British born entrepreneur and founder of Virgin Atlantic is optimistic about the renewable energy market in Africa with a particular interest in Nigeria. He is set to lead a set of impact investors into investments in off mini grid solar energy panels and infrastructure to power electricity in homes and businesses across the nation. Even though the prospects of renewable energy like solar mini grids has been mired by risk, access to project financing and interest rate. The Rocky Mountain Institute in collaboration with the Nigeria Rural Electrification Agency & the World Bank announced at a recent conference in Nigeria, announced that they have found a solution to the challenges that is posed to the commercial viability of solar energy as a source of energy for Nigerian homes and businesses.
In a statement that clearly speaks of his vote of confidence on the opportunities that exist for diversifying the power sources of Nigeria and growing the consistency of power supply to homes and businesses whose productivity is mostly crippled by a lack of power and not its ability to pay for it, he said “Developing off-grid alternatives to complement the grid could create a $9.2B/year market opportunity for mini-grids and solar home systems that will save $4.4B/year for Nigerian homes and businesses. And there is large potential for scaling – installing 10,000 mini-grids of 100 kW each can occur for 10 years and only meet 30 per cent of anticipated demand.”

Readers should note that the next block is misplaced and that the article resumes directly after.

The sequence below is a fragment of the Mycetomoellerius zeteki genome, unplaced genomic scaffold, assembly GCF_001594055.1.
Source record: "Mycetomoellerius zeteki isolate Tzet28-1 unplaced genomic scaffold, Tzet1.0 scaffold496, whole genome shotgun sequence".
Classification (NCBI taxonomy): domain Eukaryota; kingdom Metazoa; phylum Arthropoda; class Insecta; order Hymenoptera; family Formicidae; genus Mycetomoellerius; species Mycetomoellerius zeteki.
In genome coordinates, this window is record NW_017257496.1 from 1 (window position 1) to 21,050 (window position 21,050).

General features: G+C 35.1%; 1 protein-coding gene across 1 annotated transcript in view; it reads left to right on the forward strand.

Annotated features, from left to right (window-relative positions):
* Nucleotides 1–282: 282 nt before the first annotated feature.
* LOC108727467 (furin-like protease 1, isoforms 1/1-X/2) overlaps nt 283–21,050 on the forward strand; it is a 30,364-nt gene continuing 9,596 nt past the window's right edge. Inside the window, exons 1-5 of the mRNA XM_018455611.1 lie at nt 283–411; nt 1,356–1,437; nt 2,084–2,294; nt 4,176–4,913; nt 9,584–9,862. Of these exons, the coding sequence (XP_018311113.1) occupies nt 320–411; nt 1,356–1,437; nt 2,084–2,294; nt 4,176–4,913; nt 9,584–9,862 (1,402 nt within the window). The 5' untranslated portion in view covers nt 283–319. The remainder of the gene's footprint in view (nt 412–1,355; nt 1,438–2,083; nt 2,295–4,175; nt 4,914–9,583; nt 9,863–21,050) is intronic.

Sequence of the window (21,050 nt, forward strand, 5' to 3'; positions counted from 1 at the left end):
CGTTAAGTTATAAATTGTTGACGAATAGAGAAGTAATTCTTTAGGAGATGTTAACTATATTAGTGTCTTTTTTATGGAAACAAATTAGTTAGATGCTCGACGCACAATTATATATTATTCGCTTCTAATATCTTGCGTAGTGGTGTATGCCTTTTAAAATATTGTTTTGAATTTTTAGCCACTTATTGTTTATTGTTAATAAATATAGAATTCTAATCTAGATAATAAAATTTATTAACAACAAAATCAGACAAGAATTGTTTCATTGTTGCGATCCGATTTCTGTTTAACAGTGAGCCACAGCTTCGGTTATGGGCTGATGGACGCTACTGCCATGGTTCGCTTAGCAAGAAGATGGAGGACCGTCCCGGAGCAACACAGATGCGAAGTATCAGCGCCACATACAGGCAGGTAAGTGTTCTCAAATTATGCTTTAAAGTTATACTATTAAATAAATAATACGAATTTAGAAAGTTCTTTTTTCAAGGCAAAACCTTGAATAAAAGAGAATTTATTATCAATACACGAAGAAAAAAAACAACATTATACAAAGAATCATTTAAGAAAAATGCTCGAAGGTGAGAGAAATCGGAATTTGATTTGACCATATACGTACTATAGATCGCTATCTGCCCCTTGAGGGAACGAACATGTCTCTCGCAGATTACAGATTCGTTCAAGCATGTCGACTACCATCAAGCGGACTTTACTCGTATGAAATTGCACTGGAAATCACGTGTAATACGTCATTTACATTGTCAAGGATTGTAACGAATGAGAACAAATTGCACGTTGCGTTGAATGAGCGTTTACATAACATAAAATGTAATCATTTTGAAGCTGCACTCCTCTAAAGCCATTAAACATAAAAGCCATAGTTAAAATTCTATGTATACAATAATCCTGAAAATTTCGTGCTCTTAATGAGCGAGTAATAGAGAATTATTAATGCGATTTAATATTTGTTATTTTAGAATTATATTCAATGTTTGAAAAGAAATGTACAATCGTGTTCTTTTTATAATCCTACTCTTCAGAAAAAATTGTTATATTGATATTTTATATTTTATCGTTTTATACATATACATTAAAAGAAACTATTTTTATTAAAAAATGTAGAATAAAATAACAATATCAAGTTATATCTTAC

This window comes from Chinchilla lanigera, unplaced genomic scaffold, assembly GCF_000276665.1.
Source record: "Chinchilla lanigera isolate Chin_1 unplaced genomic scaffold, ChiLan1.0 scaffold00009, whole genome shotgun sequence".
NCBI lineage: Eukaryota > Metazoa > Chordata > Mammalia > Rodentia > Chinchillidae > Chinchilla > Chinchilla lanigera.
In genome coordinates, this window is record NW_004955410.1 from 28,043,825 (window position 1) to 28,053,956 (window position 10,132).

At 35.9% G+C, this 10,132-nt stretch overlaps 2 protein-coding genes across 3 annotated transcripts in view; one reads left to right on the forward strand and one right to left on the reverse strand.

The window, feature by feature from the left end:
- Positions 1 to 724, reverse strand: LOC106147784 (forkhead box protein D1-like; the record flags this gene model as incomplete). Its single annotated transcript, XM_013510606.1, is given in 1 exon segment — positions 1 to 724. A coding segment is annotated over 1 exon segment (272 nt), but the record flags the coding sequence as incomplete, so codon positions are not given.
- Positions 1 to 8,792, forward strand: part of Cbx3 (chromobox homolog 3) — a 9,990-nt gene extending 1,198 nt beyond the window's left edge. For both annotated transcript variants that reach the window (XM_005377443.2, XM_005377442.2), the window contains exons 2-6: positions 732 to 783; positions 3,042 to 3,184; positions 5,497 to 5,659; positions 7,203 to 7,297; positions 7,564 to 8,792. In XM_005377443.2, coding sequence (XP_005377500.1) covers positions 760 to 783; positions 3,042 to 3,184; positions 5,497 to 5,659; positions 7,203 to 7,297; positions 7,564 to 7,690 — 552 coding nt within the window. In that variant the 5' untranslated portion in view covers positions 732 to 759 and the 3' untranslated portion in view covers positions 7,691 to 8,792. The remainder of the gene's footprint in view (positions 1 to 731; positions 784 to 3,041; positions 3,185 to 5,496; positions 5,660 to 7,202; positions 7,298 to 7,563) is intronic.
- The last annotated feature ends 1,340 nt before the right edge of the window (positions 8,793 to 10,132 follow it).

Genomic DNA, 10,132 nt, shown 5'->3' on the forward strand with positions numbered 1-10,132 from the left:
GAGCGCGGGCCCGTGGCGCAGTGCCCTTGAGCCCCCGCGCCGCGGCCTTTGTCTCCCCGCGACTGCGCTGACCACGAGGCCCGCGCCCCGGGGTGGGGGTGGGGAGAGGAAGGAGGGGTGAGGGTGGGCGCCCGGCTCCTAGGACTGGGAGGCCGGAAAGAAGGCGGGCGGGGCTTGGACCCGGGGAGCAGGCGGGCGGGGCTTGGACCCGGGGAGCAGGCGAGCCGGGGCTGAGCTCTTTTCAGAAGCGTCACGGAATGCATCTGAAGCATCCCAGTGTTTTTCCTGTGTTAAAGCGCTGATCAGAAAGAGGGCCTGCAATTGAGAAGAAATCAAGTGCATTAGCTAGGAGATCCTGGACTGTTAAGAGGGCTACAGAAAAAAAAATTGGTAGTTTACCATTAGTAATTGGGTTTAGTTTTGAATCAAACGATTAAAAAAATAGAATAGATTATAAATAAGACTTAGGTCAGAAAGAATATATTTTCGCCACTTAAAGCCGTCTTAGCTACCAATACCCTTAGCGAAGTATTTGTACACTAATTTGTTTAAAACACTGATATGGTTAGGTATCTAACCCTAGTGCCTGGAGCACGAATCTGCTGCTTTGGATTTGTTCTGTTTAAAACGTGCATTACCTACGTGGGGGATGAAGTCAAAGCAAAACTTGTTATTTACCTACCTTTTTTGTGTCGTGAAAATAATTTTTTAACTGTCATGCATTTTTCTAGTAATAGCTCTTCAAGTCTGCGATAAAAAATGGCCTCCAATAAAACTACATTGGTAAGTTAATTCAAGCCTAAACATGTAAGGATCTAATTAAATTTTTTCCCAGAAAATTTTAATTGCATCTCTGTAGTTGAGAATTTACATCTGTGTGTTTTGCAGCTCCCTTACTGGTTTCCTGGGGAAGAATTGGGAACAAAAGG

“The combination of large revenue opportunity (USD $9.2 billion per year), a supportive government, and a dynamic entrepreneurial environment unite to make Nigeria the ideal location. If you are an impact investor that wants to make a difference in energy access next year, I’d suggest a trip to Nigeria”
Recently the Minister of Power Babatunde Fashola announced that for the first time in nearly five years, the national power grid is consistently generating above 5k megawatts of electricity, this for a nation of 180m people projected to rise by 140% to 390m by the United Nations Food Population Agency (UNFPA) is 11% of the 48k megawatts of power South Africa generates for a population of 55m people. In the year 2017, the Global Business Report of the World Bank Ease of Doing Business shows that Nigeria out of 191 nations surveyed moved 8 points from 180 to 172nd position in access to electricity.